Jens Lekman Night Falls Over Kortedala

[Secretly Canadian; 2007]

Styles: Swedish whirlwinds, beats, horns, and kisses
Others: Jonathan Richman, The Magnetic Fields, Pelle Carlberg

Our ever-so-silent Jens Lekman has been quiet for long enough. With nigh a fresh word crooned since 2005’s stupendous hodgepodge Oh You’re So Silent Jens, Swedes and Americans alike were feeling the lack. What a treat it is, then, to discover that in the interim between releases, Lekman has been carefully cobbling together Night Falls Over Kortedala, his finest, most cohesive record, and one of the best to grace chilly record store shelves this fall.

Being the bona fide Swedish pop star that he is, he might be expected to have a bit more weight upon his skinny shoulders, but you'd never think it by listening to Night Falls Over Kortedala. Lekman sounds as unassuming and earnest as they come. And better yet, the album is a tighter and snappier continuation of the same simple ground covered on 2004's When I Said I Wanted To Be Your Dog and the aforementioned compilation Oh You’re So Silent Jens. Here, Lekman perfectly funnels his signature sound of gentle string and horn melodies, audaciously appropriate sampling, and often corny balladry into a well-oiled, 12-song machine. The tracks work together on Kortedala to form a singular unit, blending into and constructing onto each other, often sharing the same song-building elements and even the same samples (mark the recurring doo-wops in “Postcard To Nina” and “Kanske Är Jag Kär I Dig”). This is a solid improvement over his previous long-players, wherein each track tried its darnedest to be Pop Single of the Year. In short: if you took up the flag of those first albums, here’s one better.

As with his other two longer recordings, Kortedala is pieced together from several years of work, this time with songs originating from as far back as 2004. It’s interesting to see how little Lekman’s songwriting interests shifted over those seemingly tumultuous years (remember that Lekman quit the music game for two whole days back in 2006, scrapping the album that Kortedala is now taking the place of, giving up his most prized ukulele to a fan, and taking a job in a bingo hall). He still brazenly carries his wit, charm, and lovelorn heart on his sleeve. Consider Kortedala’s first single, “Friday Night At The Drive-In Bingo,” a bouncy ode to those days of employment and the muse that rushed Lekman back into his passion. Passing references to the Swedish countryside, beating hearts, and copulating bunnies are images that could easily be plucked from the bosom of any of Lekman’s previous songs. And yet the stellar production and orchestration makes the track -- actually, all of the tracks -- rise above his past fanfare. A whimsical horn, galloping stick drumbeats, handclaps, accordion, violins, piano -- it would be an understatement to say Lekman packs it all in tightly. The layers flow in concert, assembling one of Lekman’s most assured pop songs and a wonderfully upbeat album closer.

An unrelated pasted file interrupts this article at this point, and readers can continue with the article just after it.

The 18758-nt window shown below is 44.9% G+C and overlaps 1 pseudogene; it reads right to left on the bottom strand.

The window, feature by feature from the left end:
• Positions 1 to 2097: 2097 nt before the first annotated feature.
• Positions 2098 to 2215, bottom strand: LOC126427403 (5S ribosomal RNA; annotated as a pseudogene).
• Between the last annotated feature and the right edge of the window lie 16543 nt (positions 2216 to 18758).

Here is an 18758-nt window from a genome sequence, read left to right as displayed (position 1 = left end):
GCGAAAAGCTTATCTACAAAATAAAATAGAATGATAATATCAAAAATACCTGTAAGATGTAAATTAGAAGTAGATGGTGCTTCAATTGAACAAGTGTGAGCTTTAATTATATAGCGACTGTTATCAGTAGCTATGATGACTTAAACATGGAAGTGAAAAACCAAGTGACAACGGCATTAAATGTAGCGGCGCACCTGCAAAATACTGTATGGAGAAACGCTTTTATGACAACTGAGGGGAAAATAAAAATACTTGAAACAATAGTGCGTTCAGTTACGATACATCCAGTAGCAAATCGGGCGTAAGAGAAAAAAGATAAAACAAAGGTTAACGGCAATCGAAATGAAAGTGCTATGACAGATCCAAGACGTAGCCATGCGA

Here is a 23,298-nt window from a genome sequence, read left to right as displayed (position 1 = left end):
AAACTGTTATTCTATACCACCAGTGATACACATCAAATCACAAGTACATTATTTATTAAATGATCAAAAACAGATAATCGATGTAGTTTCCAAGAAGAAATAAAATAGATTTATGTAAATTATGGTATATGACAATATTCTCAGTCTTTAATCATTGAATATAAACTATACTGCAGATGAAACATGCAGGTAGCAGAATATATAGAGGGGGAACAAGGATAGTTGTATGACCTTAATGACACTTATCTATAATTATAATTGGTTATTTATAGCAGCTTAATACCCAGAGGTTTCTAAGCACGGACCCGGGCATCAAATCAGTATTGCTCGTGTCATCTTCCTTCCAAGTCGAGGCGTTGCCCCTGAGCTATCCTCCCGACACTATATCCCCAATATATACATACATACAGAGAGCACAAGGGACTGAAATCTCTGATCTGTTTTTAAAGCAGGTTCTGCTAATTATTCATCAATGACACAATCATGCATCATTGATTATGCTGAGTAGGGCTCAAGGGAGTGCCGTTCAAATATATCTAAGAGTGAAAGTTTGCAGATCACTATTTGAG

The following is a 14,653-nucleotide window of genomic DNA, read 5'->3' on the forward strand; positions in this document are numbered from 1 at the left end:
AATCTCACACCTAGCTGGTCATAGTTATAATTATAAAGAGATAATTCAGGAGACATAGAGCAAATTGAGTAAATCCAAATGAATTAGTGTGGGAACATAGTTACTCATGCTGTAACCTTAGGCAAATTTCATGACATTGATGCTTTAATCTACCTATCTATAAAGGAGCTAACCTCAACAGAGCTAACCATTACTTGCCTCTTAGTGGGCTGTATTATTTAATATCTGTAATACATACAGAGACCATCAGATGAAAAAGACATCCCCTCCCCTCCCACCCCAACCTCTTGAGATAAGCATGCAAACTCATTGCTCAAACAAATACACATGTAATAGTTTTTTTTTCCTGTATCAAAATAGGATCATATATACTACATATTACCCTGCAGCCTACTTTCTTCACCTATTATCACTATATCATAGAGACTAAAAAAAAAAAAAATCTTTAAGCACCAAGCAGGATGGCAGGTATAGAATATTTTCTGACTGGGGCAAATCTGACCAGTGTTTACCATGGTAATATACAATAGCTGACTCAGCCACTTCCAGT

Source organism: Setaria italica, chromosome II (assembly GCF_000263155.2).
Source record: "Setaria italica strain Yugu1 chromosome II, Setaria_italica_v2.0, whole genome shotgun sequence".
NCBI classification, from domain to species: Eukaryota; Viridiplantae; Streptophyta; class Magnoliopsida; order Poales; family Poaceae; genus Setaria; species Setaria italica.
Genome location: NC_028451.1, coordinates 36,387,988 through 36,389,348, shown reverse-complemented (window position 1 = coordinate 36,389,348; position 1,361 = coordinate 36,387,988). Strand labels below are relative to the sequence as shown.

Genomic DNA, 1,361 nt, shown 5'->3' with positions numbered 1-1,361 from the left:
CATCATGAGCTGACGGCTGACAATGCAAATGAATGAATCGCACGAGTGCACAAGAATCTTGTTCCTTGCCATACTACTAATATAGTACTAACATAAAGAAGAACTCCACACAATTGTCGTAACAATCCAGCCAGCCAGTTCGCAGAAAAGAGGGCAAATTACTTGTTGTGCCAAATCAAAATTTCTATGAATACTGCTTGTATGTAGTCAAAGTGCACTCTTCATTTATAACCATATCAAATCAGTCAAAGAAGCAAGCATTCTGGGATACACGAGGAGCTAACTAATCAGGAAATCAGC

There are too many high points to list. “Sipping On The Sweet Nectar” is a glorious ’70s soul jam, replete with buzzing horns, tribal bongo drumming, and a touch of funk peppered in. That Lekman's voice sounds so right hovering above it is baffling. The previously released “The Opposite of Hallelujah” retains all of its charms in this larger context, the sweet beachside tale cast as a twinkling complement to its neighboring tracks. “Shirin” is the story of the heavenly haircut depicted on the album’s cover. The song is stark and beautiful, Lekman’s vocals hitting the high notes and almost uncomfortably praising the hands behind the shears: “Your hands are soft/ Your hands are soft just like silk/ You’re a drop of blood/ You’re a drop of blood in my glass of milk.” The all-too-familiar ‘pretend to date a lesbian so her father doesn’t get mad’ story behind “A Postcard to Nina” is endearing enough to inspire the mildest of expletives from Lekman when he realizes he’s in over his head, possibly falling for the leading lady. The song is grand, mutating and shifting all over the sonic scale, and yet it doesn’t even cover half the ground that “Kanske Är Jag Kär I Dig” does. One of the most minimal songs on the album, but also one of the most versatile, it’s a sterling example of Lekman’s efficiency with sampling. There are few things better than hearing the stuttering horn breaking down and fading into the song’s background at the conclusion. Seriously, it’s so good.

Close us out, Jens: “This of course has nothing to do with anything/ I just get so nervous when talking to you.” But if Night Falls Over Kortedala is supposed to be evidence of his bashfulness, his case has a lot of holes.

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